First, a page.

Placemaking…and Pinball

Sometimes two ideas combine to create a compelling new concept. “Your chocolate is in my peanut butter!” “Your peanut butter is in my chocolate!” While I won’t claim this post will make you the Reese’s cup of your industry, I think there’s value in considering a mashup of two current branding trends.

Peanut butter cups

The first is the concept of placemaking in urban environments. Spaces like these are designed to be focal points and gathering places for people, as opposed to simply serving traffic and shopping. This idea isn’t new — it’s been around since the 1960s or so — but lately I’ve been reading about some interesting high-profile projects in New York and elsewhere. In particular, many recent placemaking designs actively encourage people to make the space their own, often by incorporating movable elements such as tables, chairs, and even platforms.

Platform Park in Culver City

Another example of place-making — Platform Park in Culver City. Designed by TERREMOTO.
© Stephen Schauer

Shortly after these ideas attracted my interest, I attended a session at the AMA Cincinnati Ignite Conference that focused on how the “customer journey” is changing. The speaker’s premise was that the traditional notion of a funnel, a pyramid, or some other single path that gradually draws the customer closer to a brand, is obsolete. Instead, he suggested today’s consumer is more like a ball in a pinball machine, bouncing around and encountering the brand at many different touchpoints (i.e. brick-and-mortar stores, social media, broadcast, print, etc.). As a result, each customer’s journey follows a unique path. A brand can attempt to shape, but can no longer completely control, this path.

Pinball machine

The common theme in both of these notions is that people are increasingly finding their own ways to use or experience what’s being offered, whether it’s a physical space or a brand. What this means for branding in particular is that customers expect a greater sense of ownership. Social media has accelerated this trend by giving consumers a public feedback loop that can quickly affect a brand for good or ill.

A first glance, the “pinball effect” may seem to weaken the power of branding overall. In fact, it’s an opportunity to make potential customers or supporters more engaged by giving them a sense of ownership. And concepts from placemaking suggest ways to make this happen.


The key to thriving in the “pinball” environment is to create a brand experience that your audience can have some agency in crafting. But how do you allow them to shape the brand experience without losing control? Two strategies are critical to pulling this off: consistency and interactivity.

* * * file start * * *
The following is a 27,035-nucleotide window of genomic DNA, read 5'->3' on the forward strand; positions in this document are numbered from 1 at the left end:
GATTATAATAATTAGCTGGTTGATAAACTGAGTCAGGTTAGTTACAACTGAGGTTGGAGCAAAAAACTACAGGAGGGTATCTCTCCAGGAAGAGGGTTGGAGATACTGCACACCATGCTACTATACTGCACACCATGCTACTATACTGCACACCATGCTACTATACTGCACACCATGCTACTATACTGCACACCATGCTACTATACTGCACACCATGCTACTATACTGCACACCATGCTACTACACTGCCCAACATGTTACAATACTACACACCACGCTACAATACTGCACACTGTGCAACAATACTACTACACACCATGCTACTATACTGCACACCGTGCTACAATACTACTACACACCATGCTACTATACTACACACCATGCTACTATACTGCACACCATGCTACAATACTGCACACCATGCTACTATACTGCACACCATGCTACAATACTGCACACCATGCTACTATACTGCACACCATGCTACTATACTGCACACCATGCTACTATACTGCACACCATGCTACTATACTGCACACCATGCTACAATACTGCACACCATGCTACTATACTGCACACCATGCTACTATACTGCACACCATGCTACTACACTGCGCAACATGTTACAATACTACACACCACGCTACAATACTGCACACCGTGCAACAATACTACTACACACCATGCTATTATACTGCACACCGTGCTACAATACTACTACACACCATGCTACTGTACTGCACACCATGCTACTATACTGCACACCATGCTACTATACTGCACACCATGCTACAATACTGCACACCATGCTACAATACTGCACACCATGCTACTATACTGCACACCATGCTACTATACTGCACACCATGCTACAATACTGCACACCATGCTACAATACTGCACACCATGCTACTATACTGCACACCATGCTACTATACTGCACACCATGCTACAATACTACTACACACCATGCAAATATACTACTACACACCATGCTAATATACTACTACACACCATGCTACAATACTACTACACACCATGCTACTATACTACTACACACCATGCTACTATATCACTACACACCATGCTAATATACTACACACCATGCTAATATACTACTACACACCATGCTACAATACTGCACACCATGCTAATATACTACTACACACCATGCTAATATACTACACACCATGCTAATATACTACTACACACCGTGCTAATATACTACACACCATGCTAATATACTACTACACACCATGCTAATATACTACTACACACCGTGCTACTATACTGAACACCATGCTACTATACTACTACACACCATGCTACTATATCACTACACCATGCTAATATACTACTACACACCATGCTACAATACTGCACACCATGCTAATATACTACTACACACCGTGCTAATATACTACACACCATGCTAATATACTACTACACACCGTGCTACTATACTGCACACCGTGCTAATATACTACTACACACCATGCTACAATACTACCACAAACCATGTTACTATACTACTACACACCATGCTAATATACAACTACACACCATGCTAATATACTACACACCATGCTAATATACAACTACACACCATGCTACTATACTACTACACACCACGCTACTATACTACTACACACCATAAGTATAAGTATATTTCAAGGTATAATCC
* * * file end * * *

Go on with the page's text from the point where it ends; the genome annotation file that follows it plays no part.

We’ve talked about consistency a lot here, so I’ll recap the basics quickly. No matter where your brand appears, it needs to convey the same message. You can vary the approach to suit a particular channel — being a bit more relaxed on Twitter than on LinkedIn, for example — but in general your brand needs to have the same look and feel and convey the same personality wherever a prospect encounters it.

phone, laptop, in-store

Knowing what the customer wants and which channels they use most are vitally important, because allowing them to choose where they interact with the brand is an easy way to give them choices. The initial sale is a classic example: some buyers may prefer to order by phone, others want the speed and convenience of ordering online, still others want to walk into a building and spend a few minutes chatting with a salesperson before they buy.


Interactivity comes into play throughout the customer journey, but it’s especially important before the first sale. Your prospect is asking the question “what if” at this stage. Providing opportunities to experiment with your offering creates compelling hooks for engagement.

IKEA’s online planning tools provide an excellent example of this type of interactivity. These web-based tools allow you to design your kitchen, living room, storage unit, or even an entire house. They can be used at home, where you can see the space you’re planning, or in an IKEA store, where you can get help from a salesperson who knows the brand and the software. You can spend hours creating a perfect custom design, or start with suggested templates for a quick in-and-out. When you’re done, you can order all the components for your custom design and have them shipped directly to your front door.Ikea's on-line designer toolAt no time during this experience does IKEA lose control of the brand. There are literally thousands of choices for the customer to make, but everything happens inside IKEA’s “walled garden.”